Review of the September draft of the Printer MIB

Review of the September draft of the Printer MIB

Review of the September draft of the Printer MIB

JK Martin jkm at
Mon Sep 16 14:59:00 EDT 1996


Some comments your recent suggestions for the new draft:

> page #14:  There are now two definitions of Busy.  The minutes 
>            indicate there was some discussion regarding Busy but
>            what were the results?

This remains a very critical issue, particularly for us host-side
management app developers.  We really need to nail this one down,
and quickly.

> page #33,34:  Add the following descriptions for PrtChannelTypeTC.
>    chLPDServer(8),             --TCP port 515, RFC 1179
>    chFTP(13),                  --RFC 959
>    chTFTP(14),                 --RFC 1350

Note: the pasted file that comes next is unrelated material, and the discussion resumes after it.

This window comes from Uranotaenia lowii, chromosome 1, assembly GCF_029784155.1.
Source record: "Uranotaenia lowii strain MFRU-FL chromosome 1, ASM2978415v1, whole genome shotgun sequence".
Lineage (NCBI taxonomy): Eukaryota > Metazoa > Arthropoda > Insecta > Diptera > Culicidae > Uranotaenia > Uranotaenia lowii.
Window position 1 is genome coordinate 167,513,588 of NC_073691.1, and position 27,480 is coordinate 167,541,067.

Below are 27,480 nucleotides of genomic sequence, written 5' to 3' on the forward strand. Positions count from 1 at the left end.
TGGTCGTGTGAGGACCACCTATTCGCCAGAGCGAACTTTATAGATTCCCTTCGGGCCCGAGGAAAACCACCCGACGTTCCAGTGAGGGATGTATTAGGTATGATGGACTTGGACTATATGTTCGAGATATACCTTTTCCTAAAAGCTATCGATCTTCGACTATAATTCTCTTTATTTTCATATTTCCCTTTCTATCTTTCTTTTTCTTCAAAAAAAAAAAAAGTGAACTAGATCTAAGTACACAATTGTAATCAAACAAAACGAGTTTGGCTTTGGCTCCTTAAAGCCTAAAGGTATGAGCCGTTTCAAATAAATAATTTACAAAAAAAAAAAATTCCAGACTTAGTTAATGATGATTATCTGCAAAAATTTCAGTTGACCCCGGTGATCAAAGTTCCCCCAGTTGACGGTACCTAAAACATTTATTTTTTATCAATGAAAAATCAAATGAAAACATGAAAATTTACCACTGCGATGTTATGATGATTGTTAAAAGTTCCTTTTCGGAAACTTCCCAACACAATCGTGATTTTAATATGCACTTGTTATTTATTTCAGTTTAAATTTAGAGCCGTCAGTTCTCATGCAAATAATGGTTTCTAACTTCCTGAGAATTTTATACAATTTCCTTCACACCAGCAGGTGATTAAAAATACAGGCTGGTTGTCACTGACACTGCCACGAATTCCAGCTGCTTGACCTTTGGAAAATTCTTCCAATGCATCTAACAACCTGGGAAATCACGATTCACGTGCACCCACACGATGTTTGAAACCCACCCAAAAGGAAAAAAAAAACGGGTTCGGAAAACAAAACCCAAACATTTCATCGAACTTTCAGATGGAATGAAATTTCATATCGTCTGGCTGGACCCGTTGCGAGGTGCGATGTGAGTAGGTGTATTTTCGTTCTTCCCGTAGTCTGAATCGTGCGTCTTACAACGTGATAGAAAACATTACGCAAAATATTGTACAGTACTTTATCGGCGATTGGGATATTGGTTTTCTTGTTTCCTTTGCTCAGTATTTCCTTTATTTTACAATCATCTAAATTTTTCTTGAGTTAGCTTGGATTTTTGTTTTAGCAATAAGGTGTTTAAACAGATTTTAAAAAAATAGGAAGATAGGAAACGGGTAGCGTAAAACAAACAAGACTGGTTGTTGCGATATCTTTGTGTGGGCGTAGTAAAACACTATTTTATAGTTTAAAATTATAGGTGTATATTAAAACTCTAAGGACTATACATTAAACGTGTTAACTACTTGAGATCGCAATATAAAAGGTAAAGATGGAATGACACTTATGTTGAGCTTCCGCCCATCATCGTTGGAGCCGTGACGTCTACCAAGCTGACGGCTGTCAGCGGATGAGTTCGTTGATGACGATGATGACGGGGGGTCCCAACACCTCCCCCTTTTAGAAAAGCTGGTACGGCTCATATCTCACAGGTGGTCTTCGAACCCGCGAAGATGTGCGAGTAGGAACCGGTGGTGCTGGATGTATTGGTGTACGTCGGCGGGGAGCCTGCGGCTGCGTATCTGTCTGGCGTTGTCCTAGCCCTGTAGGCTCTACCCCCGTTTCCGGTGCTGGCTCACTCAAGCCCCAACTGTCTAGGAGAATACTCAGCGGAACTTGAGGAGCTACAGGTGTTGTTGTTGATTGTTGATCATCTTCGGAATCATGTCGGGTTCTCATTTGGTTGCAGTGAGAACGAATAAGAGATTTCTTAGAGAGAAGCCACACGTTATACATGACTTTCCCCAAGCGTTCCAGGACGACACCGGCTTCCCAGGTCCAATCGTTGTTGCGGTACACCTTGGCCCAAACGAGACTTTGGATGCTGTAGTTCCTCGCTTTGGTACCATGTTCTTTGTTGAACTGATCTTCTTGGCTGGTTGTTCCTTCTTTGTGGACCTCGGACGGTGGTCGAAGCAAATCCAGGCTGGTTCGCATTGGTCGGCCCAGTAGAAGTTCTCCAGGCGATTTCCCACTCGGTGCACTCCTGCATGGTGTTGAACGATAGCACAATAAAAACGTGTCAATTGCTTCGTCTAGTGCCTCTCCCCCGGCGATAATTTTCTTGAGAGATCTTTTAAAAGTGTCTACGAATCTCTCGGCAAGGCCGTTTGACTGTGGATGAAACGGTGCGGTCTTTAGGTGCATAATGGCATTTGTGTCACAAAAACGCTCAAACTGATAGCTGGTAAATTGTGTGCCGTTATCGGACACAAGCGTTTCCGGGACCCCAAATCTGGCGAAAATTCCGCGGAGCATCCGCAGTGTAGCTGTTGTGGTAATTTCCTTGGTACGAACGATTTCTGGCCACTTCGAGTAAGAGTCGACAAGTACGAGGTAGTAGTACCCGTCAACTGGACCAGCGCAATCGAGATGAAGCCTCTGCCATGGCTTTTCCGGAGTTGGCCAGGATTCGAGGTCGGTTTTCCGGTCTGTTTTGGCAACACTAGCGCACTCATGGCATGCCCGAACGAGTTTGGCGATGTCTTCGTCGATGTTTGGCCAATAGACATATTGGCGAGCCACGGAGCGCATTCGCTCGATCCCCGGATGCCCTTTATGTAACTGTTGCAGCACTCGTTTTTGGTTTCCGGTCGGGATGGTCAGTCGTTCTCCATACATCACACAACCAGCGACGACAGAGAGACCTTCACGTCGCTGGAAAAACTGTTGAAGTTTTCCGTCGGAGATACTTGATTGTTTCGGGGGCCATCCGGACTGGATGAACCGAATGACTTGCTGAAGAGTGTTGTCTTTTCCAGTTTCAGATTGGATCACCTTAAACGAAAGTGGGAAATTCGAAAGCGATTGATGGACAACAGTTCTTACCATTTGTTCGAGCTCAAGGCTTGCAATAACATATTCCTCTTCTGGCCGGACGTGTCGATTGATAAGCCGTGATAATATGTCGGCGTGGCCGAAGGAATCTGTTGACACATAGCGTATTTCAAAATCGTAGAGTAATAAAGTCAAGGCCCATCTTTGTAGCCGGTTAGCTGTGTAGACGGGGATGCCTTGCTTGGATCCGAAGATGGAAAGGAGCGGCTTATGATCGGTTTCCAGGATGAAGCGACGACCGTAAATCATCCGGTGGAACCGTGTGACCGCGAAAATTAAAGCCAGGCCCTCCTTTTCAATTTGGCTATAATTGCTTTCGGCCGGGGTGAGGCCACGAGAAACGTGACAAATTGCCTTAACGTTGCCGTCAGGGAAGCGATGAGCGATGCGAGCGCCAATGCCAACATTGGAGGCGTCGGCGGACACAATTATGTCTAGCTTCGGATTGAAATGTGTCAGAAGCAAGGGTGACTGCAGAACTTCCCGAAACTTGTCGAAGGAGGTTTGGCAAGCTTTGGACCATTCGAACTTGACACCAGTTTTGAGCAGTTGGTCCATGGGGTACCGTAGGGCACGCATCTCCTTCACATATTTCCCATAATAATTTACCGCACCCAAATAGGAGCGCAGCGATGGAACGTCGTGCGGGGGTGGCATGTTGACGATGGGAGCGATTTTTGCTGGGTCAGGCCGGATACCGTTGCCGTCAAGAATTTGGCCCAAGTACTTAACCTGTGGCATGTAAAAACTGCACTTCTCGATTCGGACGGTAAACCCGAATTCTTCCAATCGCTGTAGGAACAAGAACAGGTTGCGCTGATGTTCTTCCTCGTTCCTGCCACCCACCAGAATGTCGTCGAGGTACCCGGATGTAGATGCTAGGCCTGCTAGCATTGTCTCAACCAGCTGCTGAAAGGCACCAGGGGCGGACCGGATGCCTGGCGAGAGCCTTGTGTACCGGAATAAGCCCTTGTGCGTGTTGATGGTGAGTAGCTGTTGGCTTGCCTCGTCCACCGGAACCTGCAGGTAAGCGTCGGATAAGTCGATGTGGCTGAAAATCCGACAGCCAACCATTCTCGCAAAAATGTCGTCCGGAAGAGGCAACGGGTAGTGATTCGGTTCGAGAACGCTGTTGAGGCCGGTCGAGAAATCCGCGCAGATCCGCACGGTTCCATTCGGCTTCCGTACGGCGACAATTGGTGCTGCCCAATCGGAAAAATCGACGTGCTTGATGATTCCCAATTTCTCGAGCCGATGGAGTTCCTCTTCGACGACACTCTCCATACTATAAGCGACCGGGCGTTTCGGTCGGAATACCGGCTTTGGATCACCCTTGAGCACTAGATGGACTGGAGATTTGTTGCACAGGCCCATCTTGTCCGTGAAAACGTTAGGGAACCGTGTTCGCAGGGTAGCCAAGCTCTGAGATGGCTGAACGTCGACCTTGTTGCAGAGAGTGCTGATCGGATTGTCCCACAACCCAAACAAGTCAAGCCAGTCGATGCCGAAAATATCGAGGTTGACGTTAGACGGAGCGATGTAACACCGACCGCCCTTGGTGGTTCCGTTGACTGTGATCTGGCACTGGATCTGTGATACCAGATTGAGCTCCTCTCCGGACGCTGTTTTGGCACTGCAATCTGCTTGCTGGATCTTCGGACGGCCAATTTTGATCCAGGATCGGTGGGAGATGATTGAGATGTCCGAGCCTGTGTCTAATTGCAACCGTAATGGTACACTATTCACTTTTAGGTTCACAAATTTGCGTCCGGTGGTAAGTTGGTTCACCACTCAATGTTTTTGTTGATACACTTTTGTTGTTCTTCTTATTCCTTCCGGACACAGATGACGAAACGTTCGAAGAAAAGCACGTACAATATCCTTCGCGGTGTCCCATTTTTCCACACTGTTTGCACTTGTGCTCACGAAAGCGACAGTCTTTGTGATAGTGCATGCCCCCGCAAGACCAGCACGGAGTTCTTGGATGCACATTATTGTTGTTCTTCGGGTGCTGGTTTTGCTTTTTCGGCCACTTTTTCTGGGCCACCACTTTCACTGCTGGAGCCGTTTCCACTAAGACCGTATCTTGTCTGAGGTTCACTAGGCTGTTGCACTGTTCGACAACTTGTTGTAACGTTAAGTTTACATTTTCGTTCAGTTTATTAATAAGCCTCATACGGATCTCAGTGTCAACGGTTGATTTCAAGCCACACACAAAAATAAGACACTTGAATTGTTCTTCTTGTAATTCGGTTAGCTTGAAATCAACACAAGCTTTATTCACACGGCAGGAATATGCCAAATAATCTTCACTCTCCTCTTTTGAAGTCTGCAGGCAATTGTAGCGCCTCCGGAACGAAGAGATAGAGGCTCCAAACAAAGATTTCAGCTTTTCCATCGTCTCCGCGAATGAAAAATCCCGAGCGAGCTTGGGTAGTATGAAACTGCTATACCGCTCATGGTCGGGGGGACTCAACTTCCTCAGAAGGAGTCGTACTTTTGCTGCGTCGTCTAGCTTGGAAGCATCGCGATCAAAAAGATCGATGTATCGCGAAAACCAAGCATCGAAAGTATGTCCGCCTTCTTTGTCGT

>    chIBM3270(16),              --IBM Coax Data Stream
>    chIBM5250(17),              --IBM Twinax Data Stream
>    chDECLAT(32),               --Local Area Transport Protocol
>                                --Digital Equipment Corp.

We should strive for consistency whenever possible, particularly if
doing so requires very little work, right?  If so, then if a particular
Channel Type may be referenced by an RFC number, let's just make that
RFC reference the only description.  Also, the naming conventions should
be consistent; for example, the above items should be:

     chLPD(8),                   --RFC 1179
     chFTP(13),                  --RFC 959
     chTFTP(14),                 --RFC 1350